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Astute Market Overview - 8th February 2023


At the top of the week last week, the International Monetary Fund (IMF) released its expectation that the UK economy will shrink in 2023. In fact, the institution said that said that the UK is the only G7 country that is forecast negative GDP growth over the year.

Whilst the IMF don’t have a crystal ball, these forecasts are founded on current economic conditions, and the IMF cited “tighter fiscal and monetary policy and financial conditions” in addition to high inflation weighing on household budgets.

In their continued bid to control inflation, the Bank of England (BoE) increased the base rate last week by 0.50%, from 3.5% to 4%.

Whilst it feels like the only way is up for the base rate, given that it has been hiked from 0.1% in December 2021 to 4% in February 2023, there is evidence to show that we are nearing the peak of interest rates in the UK:

  • For one, the vote on the key interest rate is made by a 9-person committee, and was split 7-2, with two members voting for no increase at all.
  • Additionally, alongside the interest rate decision, the BoE released their quarterly monetary policy report. The central bank forecasts that inflation will fall significantly over 2023, especially given that increases in the cost of energy and other goods in 2022 will become the high benchmark against which 2023 prices are measured.

Given that inflation is falling, and is due to cool considerably by the end of the year, why are the BoE still increasing rates?

To shoehorn in an analogy here, imagine you are on a barge on the Shropshire Union canal. 2% inflation is the target for a healthy economy (in our analogy, a healthy economy being smooth sailing). In 2022, the aftermath of covid supply chain issues, the invasion of Ukraine and soaring energy prices were all unexpected headwinds impacting prices and the economy (and blowing the boat straight towards the bank). The central bank use their monetary policy – interest rates being a key tool – as a skipper would use the tiller on the boat to control the direction. The central bank can see that inflation has started to ease (and the boat has started to change course), but the actions taken at the helm will have a lagged effect.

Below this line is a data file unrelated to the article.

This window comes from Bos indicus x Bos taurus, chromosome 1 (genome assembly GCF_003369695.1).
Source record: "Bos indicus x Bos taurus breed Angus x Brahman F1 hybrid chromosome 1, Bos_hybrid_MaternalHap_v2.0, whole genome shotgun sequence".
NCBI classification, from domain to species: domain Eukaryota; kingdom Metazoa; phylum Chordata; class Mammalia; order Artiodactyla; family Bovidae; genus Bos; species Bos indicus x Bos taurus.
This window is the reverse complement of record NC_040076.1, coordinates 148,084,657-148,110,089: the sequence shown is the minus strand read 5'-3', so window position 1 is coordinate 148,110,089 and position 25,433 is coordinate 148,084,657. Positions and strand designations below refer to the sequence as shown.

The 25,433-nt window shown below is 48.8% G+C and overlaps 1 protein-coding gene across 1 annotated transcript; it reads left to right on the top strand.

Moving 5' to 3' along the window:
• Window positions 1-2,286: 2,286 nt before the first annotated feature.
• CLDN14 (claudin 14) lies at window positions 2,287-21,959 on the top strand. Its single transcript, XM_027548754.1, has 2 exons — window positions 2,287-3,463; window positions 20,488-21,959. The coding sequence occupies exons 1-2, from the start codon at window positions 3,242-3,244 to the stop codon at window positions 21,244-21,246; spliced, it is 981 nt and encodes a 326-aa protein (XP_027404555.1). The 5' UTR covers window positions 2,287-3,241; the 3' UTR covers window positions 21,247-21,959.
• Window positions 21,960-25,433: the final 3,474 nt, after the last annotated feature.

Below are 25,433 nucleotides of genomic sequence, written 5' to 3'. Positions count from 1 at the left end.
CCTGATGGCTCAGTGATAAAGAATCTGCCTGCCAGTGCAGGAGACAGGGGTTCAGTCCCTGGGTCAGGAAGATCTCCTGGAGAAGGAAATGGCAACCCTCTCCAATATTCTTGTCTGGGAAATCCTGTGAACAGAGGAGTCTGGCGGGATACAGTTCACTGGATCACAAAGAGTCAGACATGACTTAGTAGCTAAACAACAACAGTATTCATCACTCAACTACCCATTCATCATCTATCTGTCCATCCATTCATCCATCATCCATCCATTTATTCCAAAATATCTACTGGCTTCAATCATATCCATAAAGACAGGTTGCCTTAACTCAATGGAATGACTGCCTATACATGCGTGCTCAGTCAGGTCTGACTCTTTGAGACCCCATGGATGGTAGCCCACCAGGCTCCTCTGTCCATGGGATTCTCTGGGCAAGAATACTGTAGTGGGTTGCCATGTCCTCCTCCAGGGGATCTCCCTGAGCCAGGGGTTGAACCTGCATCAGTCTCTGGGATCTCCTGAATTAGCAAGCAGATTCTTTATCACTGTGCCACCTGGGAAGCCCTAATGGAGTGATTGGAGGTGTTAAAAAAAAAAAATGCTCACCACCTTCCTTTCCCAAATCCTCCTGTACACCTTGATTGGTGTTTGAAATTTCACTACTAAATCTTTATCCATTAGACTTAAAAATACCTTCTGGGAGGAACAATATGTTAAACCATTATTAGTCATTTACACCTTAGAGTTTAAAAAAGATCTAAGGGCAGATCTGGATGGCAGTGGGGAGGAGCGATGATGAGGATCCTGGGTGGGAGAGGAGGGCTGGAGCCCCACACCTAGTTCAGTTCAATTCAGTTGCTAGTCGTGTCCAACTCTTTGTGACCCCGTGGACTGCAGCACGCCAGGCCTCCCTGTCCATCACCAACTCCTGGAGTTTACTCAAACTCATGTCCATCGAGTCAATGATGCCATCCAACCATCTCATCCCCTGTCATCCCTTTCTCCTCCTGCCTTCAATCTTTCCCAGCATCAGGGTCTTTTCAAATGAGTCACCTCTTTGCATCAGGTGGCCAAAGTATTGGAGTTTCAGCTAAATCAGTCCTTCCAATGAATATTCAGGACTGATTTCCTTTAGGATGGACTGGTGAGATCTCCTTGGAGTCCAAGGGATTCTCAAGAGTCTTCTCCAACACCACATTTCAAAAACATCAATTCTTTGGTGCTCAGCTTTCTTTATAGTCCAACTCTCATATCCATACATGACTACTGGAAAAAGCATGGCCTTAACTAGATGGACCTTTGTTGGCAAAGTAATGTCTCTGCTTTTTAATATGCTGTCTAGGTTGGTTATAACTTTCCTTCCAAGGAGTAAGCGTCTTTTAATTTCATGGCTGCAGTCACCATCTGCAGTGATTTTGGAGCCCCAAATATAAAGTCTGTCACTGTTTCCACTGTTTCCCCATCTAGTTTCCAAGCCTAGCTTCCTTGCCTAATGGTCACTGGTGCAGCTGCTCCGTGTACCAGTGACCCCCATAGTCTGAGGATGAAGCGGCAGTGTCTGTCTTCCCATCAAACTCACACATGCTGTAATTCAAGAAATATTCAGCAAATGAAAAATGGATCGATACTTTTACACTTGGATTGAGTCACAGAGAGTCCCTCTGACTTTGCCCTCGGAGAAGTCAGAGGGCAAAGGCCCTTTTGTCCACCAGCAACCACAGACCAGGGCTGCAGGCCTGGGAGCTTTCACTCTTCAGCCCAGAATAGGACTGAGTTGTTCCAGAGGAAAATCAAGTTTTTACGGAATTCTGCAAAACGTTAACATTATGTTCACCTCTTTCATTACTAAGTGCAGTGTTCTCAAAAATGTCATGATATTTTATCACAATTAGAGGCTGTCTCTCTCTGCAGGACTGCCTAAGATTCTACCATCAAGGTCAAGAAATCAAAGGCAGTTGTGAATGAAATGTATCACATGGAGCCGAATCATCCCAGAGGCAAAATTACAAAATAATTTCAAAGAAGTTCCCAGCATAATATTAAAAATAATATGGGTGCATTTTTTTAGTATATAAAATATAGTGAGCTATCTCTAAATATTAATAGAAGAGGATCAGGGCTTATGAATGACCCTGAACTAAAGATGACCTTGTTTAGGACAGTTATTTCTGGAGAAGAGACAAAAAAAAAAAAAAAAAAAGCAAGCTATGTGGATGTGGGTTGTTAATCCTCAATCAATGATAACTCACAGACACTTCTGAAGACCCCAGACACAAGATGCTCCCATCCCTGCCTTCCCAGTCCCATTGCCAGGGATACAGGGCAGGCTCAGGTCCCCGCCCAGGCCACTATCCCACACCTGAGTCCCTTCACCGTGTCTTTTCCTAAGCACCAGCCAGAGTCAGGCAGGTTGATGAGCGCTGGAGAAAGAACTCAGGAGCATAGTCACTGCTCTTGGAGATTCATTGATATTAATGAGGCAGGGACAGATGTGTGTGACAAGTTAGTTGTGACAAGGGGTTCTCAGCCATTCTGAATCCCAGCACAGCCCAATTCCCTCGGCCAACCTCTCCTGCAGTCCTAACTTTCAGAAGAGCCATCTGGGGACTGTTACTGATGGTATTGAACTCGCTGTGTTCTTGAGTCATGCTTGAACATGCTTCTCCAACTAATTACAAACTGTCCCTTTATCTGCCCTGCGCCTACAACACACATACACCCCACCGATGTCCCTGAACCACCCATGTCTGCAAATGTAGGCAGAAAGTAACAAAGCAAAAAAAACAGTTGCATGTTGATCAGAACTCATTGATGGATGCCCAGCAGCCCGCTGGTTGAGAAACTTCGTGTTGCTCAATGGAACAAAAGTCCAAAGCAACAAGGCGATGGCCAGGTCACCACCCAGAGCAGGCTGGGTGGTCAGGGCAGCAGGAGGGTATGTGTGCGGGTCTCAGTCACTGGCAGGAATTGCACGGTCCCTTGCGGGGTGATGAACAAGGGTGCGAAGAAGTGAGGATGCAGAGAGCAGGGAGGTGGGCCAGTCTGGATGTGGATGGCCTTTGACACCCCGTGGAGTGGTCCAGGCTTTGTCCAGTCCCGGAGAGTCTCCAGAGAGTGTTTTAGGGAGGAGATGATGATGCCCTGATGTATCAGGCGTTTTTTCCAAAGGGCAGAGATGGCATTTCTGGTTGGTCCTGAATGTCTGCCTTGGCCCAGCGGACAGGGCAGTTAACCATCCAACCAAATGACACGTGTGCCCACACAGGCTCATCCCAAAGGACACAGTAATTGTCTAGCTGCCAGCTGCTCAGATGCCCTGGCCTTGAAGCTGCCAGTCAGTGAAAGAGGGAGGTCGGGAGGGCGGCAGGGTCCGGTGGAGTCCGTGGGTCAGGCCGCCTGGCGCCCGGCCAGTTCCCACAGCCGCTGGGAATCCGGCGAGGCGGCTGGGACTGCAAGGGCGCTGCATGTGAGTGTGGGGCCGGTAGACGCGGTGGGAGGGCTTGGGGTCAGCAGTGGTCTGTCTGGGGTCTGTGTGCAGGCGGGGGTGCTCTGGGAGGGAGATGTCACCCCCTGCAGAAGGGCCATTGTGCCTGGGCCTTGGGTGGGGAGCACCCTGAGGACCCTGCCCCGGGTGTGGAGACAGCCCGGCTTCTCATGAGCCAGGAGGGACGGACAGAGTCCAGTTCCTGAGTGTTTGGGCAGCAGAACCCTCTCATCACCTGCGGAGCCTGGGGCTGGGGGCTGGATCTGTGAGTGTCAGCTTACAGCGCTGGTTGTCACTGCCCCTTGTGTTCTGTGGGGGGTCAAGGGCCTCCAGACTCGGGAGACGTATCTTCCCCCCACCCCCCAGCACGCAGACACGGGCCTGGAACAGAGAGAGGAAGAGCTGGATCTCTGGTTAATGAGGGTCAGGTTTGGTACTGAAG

Therefore, data releases (or otherwise) along the way could well change the course; like any reliable captain, the governor of the Bank of England, Andrew Bailey, will be monitoring the impact of these rate hikes, and watching out for any changing winds on the horizon.

We had a similar story from the US and Eurozone, as they both increased their key interest rates last week.

On Wednesday, the Federal reserve increased interest rates in the US by 0.25%, and all but committed to further increases.

A key piece of US jobs data released last week – non-farm payrolls – showed an increase of 517,000 jobs last month. The release surprised economists, and showed a strong labour market. Given that labour market conditions are a key consideration for the Fed when making decisions, this bolsters the anticipation that further increases will be necessary.

We’ll be back with our regular Astute Market Overview in two weeks. In the meantime, we’ll be watching out for:

  • Eurozone and Japan Q4 GDP
  • UK employment data, and
  • US and UK CPI

See you then.

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